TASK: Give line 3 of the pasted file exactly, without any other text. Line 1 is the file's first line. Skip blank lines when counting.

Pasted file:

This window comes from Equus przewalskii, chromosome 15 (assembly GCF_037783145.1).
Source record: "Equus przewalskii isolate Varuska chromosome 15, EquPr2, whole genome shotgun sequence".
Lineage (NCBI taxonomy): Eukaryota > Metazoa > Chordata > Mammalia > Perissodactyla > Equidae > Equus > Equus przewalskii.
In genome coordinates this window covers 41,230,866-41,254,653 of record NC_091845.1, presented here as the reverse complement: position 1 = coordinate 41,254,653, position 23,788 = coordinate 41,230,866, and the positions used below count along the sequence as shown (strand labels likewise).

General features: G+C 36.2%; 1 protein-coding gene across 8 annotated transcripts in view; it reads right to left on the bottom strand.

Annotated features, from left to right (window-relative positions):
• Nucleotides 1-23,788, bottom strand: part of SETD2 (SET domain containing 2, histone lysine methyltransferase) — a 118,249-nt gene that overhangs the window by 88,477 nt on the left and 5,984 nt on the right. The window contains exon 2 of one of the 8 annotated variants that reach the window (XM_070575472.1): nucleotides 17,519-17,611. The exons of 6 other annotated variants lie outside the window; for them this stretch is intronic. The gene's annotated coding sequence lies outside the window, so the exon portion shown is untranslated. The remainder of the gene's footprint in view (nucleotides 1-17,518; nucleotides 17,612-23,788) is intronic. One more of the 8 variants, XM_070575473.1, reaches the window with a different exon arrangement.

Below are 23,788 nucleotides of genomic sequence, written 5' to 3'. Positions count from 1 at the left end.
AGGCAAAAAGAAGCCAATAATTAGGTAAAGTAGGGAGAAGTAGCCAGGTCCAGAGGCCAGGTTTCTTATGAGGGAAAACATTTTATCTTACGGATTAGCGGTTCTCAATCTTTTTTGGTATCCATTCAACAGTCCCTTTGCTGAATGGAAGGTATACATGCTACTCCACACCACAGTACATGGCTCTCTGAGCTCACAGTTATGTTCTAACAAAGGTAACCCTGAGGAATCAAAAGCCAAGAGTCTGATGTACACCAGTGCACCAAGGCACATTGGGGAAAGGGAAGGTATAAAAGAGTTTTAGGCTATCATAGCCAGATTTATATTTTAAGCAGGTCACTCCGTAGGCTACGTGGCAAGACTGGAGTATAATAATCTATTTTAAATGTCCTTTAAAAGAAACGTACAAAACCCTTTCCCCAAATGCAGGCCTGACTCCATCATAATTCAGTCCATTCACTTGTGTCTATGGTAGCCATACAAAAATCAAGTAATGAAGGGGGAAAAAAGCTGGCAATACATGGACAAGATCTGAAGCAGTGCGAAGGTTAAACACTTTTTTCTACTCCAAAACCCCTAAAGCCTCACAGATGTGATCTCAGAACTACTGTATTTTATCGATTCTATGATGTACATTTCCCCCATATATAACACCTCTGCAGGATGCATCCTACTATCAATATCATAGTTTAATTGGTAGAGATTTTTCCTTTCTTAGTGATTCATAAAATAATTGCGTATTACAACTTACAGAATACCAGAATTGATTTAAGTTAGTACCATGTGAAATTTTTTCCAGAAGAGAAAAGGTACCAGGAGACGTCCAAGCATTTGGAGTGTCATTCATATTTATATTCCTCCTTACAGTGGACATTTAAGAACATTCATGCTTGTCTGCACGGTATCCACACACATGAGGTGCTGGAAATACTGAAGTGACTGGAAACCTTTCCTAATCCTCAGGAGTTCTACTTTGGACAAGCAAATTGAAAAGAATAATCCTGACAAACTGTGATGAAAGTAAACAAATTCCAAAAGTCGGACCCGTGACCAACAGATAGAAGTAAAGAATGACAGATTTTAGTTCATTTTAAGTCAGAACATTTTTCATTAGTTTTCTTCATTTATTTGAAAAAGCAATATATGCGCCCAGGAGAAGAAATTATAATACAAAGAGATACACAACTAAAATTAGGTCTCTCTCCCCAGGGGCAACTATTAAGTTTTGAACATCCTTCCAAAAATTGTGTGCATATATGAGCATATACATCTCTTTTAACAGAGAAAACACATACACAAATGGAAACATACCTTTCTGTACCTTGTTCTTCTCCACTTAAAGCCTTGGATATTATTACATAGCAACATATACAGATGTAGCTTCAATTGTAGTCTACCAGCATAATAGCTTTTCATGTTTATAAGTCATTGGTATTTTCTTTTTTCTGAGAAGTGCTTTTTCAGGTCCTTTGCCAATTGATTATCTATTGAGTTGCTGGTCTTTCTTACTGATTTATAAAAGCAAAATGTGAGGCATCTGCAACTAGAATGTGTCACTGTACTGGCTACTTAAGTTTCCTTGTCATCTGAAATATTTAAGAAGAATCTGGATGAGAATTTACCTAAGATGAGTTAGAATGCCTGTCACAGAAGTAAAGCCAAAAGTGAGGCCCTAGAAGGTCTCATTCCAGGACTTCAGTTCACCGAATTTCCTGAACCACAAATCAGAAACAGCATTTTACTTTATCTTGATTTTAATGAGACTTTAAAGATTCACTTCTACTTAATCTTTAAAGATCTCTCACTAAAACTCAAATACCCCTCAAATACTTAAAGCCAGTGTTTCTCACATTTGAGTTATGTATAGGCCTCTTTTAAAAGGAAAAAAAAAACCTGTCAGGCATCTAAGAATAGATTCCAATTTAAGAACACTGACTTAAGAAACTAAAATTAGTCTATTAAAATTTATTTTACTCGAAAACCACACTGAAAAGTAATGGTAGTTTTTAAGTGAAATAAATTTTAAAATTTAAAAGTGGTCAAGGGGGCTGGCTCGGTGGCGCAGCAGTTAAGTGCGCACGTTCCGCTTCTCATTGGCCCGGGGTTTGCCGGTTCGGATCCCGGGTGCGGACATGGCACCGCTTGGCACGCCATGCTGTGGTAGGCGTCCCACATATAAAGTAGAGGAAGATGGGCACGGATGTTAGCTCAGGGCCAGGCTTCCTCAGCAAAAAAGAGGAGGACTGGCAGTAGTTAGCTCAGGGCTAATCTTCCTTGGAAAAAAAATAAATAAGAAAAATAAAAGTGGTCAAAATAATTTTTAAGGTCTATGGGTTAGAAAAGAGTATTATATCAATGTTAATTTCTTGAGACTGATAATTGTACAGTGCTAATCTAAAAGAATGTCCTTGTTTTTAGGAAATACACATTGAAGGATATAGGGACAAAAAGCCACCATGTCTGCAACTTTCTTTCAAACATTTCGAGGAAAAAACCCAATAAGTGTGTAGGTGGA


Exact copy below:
Lineage (NCBI taxonomy): Eukaryota > Metazoa > Chordata > Mammalia > Perissodactyla > Equidae > Equus > Equus przewalskii.